Former Cold War Officials Issue Plea for Nuclear Sanity

By Krieger, David | National Catholic Reporter, January 26, 2007 | Go to article overview

Former Cold War Officials Issue Plea for Nuclear Sanity


Krieger, David, National Catholic Reporter


An important commentary appeared in the Jan. 4 issue of The Wall Street Journal, coauthored by four high-level architects of the Cold War: George Shultz, William Perry, Henry Kissinger and Sam Nunn. The article, headlined "A World Free of Nuclear Weapons," was amazing not so much for what it proposed but for who was making the proposal. The four prominent former U.S. officials reviewed current nuclear dangers and called for U.S. leadership to achieve the abolition of nuclear weapons. Their argument was as follows:

* Reliance on nuclear weapons for deterrence is becoming increasingly hazardous and decreasingly effective.

* Terrorist groups are outside the bounds of deterrence strategy.

* We are entering a new nuclear era that will be more precarious, disorienting and costly than was Cold War deterrence.

* New nuclear weapons states lack the safeguarding and control experiences learned by the United States and the Soviet Union during the Cold War.

* The nuclear Non-Proliferation Treaty envisioned the elimination of all nuclear weapons.

* Non-nuclear weapons states have grown increasingly skeptical of the sincerity of the nuclear weapons states to fulfill their Non-Proliferation Treaty obligations to eliminate their nuclear arsenals.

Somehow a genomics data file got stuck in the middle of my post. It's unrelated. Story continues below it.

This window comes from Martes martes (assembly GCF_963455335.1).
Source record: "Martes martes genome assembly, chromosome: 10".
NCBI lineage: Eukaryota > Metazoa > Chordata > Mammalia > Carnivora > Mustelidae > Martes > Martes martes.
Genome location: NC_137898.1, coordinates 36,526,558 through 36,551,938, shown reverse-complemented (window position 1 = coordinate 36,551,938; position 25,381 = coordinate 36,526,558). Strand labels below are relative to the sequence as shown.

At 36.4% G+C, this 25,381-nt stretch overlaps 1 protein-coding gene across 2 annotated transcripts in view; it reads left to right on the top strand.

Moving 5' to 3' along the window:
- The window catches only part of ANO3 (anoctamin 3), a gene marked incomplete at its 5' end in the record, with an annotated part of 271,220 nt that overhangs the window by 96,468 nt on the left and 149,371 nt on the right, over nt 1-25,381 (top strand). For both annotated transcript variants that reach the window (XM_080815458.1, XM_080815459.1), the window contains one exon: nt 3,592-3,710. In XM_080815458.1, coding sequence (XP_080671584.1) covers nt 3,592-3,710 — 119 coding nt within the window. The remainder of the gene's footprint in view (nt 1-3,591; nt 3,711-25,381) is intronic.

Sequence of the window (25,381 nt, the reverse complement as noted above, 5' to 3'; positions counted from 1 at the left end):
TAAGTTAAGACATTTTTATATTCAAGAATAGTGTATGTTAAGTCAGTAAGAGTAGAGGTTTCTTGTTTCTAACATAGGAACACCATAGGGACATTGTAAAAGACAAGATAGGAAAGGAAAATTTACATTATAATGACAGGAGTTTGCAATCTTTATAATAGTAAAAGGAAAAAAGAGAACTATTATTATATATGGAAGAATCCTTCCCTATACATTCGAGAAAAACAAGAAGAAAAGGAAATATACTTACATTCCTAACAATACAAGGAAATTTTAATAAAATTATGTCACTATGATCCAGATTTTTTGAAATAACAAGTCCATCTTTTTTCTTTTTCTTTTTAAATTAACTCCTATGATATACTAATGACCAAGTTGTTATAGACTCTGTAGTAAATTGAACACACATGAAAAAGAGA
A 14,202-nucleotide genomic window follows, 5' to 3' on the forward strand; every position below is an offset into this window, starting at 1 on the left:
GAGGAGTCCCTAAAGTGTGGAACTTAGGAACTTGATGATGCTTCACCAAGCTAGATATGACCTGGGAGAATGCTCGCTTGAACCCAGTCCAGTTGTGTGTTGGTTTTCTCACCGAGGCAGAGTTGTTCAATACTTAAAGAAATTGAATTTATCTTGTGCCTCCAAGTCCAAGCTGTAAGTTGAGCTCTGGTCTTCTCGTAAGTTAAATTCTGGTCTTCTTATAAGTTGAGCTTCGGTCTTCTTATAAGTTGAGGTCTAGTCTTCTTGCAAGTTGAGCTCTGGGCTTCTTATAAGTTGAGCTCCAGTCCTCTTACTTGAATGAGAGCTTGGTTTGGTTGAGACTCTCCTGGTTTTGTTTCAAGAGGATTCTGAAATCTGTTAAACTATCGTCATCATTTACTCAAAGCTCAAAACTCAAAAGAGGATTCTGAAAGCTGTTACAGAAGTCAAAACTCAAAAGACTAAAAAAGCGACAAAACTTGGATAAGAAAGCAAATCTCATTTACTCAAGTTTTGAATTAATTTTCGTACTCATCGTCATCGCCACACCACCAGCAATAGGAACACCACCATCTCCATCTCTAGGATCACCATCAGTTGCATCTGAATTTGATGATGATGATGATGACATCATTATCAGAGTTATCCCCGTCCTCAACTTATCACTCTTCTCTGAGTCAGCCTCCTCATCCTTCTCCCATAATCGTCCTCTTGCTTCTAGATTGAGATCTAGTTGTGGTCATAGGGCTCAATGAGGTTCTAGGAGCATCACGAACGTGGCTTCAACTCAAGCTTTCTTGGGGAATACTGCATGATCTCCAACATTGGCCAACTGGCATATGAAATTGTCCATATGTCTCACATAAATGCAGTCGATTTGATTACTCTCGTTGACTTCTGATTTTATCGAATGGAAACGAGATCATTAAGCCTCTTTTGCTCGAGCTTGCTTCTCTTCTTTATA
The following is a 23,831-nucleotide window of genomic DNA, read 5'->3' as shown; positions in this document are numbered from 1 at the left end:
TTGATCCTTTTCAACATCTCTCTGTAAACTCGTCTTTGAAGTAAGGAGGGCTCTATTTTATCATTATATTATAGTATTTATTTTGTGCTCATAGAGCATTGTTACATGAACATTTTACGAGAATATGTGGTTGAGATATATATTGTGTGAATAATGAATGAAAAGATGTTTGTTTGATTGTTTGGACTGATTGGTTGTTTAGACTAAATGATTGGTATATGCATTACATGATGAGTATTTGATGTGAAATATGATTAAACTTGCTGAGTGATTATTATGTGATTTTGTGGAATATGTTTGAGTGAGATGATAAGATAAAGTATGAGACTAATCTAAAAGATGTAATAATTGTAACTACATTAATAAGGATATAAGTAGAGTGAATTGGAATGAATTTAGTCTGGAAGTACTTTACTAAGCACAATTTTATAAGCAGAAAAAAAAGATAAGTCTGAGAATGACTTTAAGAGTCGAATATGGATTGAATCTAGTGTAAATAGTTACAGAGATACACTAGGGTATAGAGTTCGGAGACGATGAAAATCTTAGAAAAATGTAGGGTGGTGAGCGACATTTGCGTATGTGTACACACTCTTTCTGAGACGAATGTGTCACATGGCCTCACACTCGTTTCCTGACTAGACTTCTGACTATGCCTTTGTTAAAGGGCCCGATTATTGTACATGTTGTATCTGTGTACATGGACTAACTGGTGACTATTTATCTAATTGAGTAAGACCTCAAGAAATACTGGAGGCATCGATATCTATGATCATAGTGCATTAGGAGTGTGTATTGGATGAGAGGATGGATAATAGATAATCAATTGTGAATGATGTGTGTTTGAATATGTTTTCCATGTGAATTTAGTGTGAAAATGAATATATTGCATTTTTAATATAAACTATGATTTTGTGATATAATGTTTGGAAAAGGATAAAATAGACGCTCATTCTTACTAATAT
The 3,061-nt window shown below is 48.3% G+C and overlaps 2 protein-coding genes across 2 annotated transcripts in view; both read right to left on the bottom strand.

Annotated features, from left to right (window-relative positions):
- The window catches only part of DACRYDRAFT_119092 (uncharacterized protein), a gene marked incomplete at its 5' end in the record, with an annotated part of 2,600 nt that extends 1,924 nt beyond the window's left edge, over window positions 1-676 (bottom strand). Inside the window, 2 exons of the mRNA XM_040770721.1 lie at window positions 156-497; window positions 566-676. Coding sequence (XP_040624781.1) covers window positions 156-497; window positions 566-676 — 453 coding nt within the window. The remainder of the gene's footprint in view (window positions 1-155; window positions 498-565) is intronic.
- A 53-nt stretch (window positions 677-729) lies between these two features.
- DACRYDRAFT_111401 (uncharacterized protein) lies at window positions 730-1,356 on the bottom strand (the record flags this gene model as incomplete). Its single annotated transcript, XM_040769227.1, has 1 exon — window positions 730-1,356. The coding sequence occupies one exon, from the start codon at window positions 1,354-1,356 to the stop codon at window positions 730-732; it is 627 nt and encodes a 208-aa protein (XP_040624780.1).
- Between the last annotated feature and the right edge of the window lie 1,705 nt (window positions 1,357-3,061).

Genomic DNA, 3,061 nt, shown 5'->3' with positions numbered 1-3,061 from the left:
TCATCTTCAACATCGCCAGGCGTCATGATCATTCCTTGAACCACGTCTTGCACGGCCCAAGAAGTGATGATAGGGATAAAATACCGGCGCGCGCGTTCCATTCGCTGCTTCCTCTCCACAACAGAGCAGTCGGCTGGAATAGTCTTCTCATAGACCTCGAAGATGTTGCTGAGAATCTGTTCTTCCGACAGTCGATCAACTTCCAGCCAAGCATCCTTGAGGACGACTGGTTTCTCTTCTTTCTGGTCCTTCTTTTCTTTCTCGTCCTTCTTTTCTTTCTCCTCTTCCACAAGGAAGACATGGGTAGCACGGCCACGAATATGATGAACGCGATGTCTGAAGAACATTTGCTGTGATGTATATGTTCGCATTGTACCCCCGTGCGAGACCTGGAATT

* There exists a historic opportunity to eliminate nuclear weapons in the world.

* To realize this opportunity, bold vision and action are needed.

* The United States must take the lead and must convince the leaders of the other nuclear weapons states to turn the goal of nuclear weapons abolition into a joint effort.

* A number of steps need to be taken to lay the groundwork for a world free of nuclear threat, including de-alerting nuclear arsenals; reducing the size of nuclear arsenals; eliminating tactical nuclear weapons; achieving Senate ratification of the Comprehensive Test Ban Treaty and encouraging other key states to also do so; securing nuclear weapons and weapons-usable materials everywhere in the world; and halting production of fissile materials for weapons, ceasing to use enriched uranium in civil commerce and removing weapons-usable uranium from research reactors.

For many of us committed to the global effort to abolish nuclear weapons, there is nothing new in their arguments. They are arguments that many civil society groups have been making since the end of the Cold War. Other former officials, such as Robert McNamara and Gen. George Lee Butler, former head of the U.S. Strategic Command, have made such arguments. What is new is that these former Cold Warriors have joined in a bipartisan spirit to publicly make these arguments to the American people. This means that the perspectives of the Nuclear Age Peace Foundation, the Global Security Institute, the Nuclear Policy Research Institute and other dedicated civil society groups are finally being embraced by key former officials who once presided over Cold War nuclear strategy.

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